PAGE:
plain the eccentricities of any member of
that house.
The crown princess developed a taste for
private theatricals, which would have been
harmless enough had she not engaged ac
tor to teach her their art, and chosen them,
not for their talent, but tor their robust
comeliness. This, of all sbs baa done, ssy
(Continued on Elxth rag )
Forecast for Nrhriifka-Partly Cloudy,
with Possible Snow Flurries Sunday;
Warmer. .
1 Millions la Rnasla Are Stnrvlnsr.
Titles la the Front Rank at Durbar
Dresden Scandal Stirs F.nrope.
Thirty Killed In Train Wrrrk.
9 Garley After Attorneyship.
Yoalhfnl I. over Attempts Suicide.
3 ni from Nebraska Towns.
Plattsmoath Hoy Locates Father.
4 Sluar rralwi of Idaho aad Vtah.
Snath Omaha ews.
Mara Pays Hla Dividend to Barkers
Boxer Rebels nierous In China.
5 Legislators Talk About the Charier
Papers to Prove I p on Circulation.
Western Cities Short of Coal.
O Past Week In Omaha Society.
Miss Opp Has a Cosy Home.
T Allies Disappointed Over Chnnae.
Sehenie to Merne Paris Gas Plants,
Cardinal Has arrow Eseape.
Robbers Take All of Bank's Cash.
8 Connrll B ufTs and Iowa Kews.
I'roinm of Live Stock Convention.
Weekly Review 'of Sports.
lO Andrew Rosewater on Power Canal
lis In the Domain of Woman.
13 Amusements and Mnsle.
14 Editorial. '
10 Gospel of Civil Liberty.
City Drains the Rural Schools.
15 Story, "Seven Secrets."
Ill Markets and Financial.
2 Sixty the Aae Limit on I. P.
Cannot Settle Strike In East.
Temperature at Omaha Yesterday I
Hoar. De. Hour, Dear.
Ita. m...... A 1 p. m li
On. m H Up. m 17
T a. m...... tl :t p. m IN
Ha. m 7 4 p. m...... 19
a. ni N n p. m lit
10 a. m 1 II p, m 20
11 a. m i;t T p. m ill
lit m 14
Widow of General, Daughter of Sen
ator, and Noted Authoress
la Dead.
LOS ANGELES, Dec. 27. Mrs. Jessie
Benton Fremont, widow of General Fre
mont, died at her home in this city to
night. Mrs. Fremont was noted as .much for
what she did as for who she was, for, be
sides being the daughter of Senator Benton
and the wife of General Fremont, she was
the author of several well remembered
Sho waa bOrn In Virginia in 1824, but
afterward removed to Missouri with her
father, where she met and married Lieu
tenant, afterward General, Fremont In 1841.
Among her better known works are "The
Story of the Guard," "A Year of American
Travel," "Far Western Sketches," Souve
nirs of My Time," "Sketch of Senator
Benton" and "Will and tho Way" stories.
Mrs. Fremont, during her younger days,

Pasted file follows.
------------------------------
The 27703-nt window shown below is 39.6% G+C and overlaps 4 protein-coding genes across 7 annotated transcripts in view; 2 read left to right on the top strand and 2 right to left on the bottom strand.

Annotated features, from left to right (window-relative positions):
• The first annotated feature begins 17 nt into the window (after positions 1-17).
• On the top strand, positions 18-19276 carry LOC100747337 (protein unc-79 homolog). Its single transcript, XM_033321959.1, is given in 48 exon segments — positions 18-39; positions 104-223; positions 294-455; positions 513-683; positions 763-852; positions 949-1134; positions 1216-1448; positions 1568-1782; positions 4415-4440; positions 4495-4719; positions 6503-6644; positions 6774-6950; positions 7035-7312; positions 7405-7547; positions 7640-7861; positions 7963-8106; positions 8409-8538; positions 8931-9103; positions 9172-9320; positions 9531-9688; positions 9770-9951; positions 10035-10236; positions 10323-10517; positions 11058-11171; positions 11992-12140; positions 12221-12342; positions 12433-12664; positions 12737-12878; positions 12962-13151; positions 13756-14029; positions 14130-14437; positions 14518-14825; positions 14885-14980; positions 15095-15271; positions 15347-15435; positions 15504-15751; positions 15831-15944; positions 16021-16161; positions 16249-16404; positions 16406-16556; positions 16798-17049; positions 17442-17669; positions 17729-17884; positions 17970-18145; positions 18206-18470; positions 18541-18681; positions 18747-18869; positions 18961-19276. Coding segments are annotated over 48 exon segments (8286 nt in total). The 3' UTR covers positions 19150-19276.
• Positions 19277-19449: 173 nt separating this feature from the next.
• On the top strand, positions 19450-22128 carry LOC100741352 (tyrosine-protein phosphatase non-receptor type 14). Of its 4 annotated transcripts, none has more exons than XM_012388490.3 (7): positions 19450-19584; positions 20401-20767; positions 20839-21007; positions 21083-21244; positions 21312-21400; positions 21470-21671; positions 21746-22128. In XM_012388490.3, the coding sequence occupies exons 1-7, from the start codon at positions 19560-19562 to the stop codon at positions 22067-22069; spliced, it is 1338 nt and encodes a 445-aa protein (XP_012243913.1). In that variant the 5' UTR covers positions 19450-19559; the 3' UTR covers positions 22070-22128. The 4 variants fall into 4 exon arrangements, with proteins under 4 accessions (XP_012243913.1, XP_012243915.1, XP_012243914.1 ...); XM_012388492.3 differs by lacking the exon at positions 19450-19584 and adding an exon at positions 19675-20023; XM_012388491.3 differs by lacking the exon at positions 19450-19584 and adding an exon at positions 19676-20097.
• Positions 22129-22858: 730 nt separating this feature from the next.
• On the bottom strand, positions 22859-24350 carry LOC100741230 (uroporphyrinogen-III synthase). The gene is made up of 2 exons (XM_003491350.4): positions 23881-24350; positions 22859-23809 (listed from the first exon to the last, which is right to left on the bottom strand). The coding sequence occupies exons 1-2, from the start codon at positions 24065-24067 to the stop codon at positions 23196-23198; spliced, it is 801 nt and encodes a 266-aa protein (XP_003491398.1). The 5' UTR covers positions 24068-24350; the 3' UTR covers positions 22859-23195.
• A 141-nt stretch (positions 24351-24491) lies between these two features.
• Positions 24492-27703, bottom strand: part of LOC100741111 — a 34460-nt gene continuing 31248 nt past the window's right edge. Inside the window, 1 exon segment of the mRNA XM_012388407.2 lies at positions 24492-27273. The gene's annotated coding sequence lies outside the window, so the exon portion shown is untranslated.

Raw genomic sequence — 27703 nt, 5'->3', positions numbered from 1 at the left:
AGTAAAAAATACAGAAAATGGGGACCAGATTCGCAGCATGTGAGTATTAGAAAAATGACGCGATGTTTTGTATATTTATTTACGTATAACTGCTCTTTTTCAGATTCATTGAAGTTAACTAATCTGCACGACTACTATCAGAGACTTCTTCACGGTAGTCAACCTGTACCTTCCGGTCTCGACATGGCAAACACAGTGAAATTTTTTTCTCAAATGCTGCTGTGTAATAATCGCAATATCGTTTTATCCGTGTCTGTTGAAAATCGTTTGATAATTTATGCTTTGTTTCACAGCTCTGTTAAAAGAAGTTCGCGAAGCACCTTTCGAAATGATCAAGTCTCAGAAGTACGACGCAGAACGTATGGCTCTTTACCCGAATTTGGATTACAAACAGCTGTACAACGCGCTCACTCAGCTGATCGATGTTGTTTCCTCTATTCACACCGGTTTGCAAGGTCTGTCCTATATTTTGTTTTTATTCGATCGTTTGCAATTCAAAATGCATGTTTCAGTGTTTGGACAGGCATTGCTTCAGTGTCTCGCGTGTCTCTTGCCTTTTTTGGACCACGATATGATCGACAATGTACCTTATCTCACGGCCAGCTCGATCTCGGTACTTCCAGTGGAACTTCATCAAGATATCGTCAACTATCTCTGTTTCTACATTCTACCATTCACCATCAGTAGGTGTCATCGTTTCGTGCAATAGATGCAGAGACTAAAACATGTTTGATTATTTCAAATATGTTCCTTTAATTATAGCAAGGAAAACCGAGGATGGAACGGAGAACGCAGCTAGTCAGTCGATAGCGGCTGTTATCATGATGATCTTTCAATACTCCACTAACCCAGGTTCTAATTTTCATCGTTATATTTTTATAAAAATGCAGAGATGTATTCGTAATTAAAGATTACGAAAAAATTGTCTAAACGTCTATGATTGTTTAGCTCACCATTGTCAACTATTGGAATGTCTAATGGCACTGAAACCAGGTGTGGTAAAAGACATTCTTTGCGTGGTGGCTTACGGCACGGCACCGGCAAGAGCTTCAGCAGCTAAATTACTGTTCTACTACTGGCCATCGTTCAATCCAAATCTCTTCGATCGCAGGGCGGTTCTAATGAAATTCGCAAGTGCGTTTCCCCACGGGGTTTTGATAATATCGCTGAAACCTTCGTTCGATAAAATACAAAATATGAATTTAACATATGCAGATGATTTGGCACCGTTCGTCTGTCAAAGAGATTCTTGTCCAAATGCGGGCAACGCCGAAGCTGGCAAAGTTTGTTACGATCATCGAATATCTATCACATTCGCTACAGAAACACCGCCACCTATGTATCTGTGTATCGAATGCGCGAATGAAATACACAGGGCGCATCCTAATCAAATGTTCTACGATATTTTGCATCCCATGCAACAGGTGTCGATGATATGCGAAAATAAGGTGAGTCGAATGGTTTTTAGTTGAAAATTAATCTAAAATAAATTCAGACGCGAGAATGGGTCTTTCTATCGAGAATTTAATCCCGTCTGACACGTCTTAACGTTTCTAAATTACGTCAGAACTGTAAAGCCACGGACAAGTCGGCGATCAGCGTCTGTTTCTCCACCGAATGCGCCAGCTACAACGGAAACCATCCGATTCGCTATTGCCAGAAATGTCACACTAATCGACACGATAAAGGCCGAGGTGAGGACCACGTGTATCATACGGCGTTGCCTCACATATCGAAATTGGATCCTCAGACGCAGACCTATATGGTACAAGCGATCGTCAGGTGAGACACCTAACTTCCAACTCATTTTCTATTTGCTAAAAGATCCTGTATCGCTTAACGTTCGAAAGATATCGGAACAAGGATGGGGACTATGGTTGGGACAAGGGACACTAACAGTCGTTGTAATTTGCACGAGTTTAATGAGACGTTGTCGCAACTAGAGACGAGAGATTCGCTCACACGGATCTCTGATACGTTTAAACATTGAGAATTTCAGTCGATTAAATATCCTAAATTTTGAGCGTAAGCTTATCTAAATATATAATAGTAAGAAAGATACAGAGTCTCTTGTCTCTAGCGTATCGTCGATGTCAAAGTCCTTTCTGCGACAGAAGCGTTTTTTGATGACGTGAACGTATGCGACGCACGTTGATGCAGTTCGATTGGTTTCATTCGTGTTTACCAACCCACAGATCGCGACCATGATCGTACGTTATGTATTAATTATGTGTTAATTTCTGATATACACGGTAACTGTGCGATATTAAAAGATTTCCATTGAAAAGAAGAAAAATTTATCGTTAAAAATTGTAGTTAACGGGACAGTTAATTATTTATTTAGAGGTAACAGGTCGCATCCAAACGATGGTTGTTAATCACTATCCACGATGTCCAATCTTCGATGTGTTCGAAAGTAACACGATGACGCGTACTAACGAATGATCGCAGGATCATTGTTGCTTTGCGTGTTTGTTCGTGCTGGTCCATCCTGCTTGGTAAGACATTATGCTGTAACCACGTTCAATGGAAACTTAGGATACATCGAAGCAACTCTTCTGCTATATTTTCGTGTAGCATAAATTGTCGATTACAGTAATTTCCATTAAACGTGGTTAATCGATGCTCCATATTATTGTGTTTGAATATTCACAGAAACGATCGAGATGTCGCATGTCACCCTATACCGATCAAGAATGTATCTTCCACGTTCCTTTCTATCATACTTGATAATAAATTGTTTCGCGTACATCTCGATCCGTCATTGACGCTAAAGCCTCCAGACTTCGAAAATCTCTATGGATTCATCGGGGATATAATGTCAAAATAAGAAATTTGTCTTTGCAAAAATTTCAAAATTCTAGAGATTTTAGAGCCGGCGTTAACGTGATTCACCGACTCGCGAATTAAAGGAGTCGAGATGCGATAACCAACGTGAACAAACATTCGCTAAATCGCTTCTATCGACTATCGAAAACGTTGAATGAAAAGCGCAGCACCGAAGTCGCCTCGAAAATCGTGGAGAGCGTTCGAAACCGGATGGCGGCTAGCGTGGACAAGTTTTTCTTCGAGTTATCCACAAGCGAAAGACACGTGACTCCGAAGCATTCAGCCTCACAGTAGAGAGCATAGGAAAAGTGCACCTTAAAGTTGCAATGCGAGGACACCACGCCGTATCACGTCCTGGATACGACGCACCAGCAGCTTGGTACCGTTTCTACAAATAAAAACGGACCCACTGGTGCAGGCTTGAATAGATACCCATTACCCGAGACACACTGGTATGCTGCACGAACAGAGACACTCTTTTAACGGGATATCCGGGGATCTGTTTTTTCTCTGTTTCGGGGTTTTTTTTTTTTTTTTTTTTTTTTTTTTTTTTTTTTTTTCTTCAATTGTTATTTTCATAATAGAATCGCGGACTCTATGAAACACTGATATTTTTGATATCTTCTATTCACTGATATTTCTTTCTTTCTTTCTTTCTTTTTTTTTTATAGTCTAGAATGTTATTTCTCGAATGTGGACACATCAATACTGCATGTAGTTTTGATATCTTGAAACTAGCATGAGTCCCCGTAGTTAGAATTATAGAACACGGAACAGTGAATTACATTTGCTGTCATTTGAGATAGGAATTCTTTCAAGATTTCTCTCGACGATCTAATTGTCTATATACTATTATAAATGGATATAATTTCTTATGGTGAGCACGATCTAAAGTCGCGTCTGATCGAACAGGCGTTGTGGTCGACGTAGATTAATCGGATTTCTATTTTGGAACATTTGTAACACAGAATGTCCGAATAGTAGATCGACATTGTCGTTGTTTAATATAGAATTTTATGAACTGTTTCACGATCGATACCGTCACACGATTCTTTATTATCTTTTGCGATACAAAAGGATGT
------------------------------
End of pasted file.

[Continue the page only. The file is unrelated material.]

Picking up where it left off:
waa a great social favorite In Washington
and had great Influence among the mem
bers of congress. She had unlimited faith
in br husband and it, was . her-Influence
which" secured" him 4Wuloa from tho
army authorities to make the explorationa
which later proved of such great benefit to
his country. The order once secured General
Fremont hastened to put his plans Into
execution, but his enemies would have de
feated him at last had it not been for his
faithful wife, who secured knowledge of
the fact that the order had been revoked
and hastened a messenger to St. Louis,
where the general was outfitting, warning j
htm to cut loose from civilization at ones.
She did not give tho reason why, for she
well knew that the general s Ideas of mil
itary duty would Induce him to abandon the
trip If he knew even Indirectly that his or
ders had been revoked. The general knew,
however, on receiving the word from his
wife that it was urgent and acted on the
advice without hesitation, though bis prep
arations were not yet complete. Thus it
waa that this woman's wit saved for the
United States a vast empire.
Up to a few years ago Mfs. Fremont
was exceedingly active for one of her age,
and on her birthday was showing her
friends how agile she was by executing a
dance. Her foot caught in a rug and she
was thrown and suffered a fracture of one
of her lower limbs, which made It impos
sible for her to walk more than a few
ateps thereafter.
Her home haa always been the mecca of
young people, of whom she was very fond
and who were equally fond of her.
At one time she waa In straightened cir
cumstances, but the government voted her
a pension and admiring frlenda of beraelf
and the general purchased the beautiful
home In which she spent ber last days.
TusT Mrnaales Tkrongh Frosea Waters
Carrying; Help to Schooaer
TOLEDO, Dec. 27. After a battle of nine
hours through the Ice, the tug American
Eagle late this afternoon reached the ice
bound schooner A. L. Perklna off Toledo
Aa the range lights sre out, no effort
was made tonight to bring the boat Into
the city, but unless some accident occurs
It will be brought through the ice tomor
row. Signals indicate that the crew Is all
right. f
Texan Officer Arrests Aliens and
Holds Them aS Wlt-
LAREDO. Tex., Dec. 27. H. M. Course,
United States immigration Inspector, today
captured, near Fort Worth, a party of
thirty-five alleged Imported contract la
borers. They will be held to testify against tbs
Movements of Ocean Vessels Dee. 37,
At New York Arrived: Philadelphia,
from Southampton; Minnehaha, from Lon
don; Philadelphia, fron. Hoiithumiiton;
Amhorta, from lilasgow. Bailed: Klrurla.
for Liverpool; Mongolian, for Glasgow;
Minneapolis, for London; liljcher, for
At Liverpool Arrived: Devonian, from
Bunion;, from New York. Bailed:
Canadian, lor New York, ( mlirUt, for New
York; Oeorgta, tor New York.
At Southampton Hulled: Kt. Taut, for
New York, via t'herlKmrg.
At Sclily Passed: Rotterdam, from Ams
terdam for New York.
At Cherbourg Hailed: St. Taul, from
Southampton for New York.
At AJitwerp Billed: Finland, for New
At Havre 8ttllud: La Lorraine, for New
At Hong Kong Arrived previously: Hong
Kong Maru, from Han Francisco, via Hon
olulu, Yokohama, etc.
At Yokohama Arrived: previously; Tosa
Maru. from feWattie (or liona Kooa.